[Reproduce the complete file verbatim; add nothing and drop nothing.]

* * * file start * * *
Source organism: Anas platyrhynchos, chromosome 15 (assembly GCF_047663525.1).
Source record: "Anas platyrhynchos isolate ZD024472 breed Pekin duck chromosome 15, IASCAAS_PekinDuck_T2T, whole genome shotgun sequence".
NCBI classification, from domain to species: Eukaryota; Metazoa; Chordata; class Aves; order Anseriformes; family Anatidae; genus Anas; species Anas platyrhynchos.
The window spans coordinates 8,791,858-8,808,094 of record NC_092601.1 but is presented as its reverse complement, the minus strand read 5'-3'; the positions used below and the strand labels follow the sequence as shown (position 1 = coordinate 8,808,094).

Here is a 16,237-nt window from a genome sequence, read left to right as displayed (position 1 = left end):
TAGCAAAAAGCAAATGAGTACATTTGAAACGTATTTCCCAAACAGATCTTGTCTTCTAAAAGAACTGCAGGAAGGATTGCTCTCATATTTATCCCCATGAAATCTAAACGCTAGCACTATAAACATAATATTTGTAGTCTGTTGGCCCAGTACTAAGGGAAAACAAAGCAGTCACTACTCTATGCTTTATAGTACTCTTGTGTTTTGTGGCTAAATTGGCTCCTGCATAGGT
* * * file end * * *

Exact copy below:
Source organism: Anas platyrhynchos, chromosome 15 (assembly GCF_047663525.1).
Source record: "Anas platyrhynchos isolate ZD024472 breed Pekin duck chromosome 15, IASCAAS_PekinDuck_T2T, whole genome shotgun sequence".
NCBI classification, from domain to species: Eukaryota; Metazoa; Chordata; class Aves; order Anseriformes; family Anatidae; genus Anas; species Anas platyrhynchos.
The window spans coordinates 8,791,858-8,808,094 of record NC_092601.1 but is presented as its reverse complement, the minus strand read 5'-3'; the positions used below and the strand labels follow the sequence as shown (position 1 = coordinate 8,808,094).

Here is a 16,237-nt window from a genome sequence, read left to right as displayed (position 1 = left end):
TAGCAAAAAGCAAATGAGTACATTTGAAACGTATTTCCCAAACAGATCTTGTCTTCTAAAAGAACTGCAGGAAGGATTGCTCTCATATTTATCCCCATGAAATCTAAACGCTAGCACTATAAACATAATATTTGTAGTCTGTTGGCCCAGTACTAAGGGAAAACAAAGCAGTCACTACTCTATGCTTTATAGTACTCTTGTGTTTTGTGGCTAAATTGGCTCCTGCATAGGT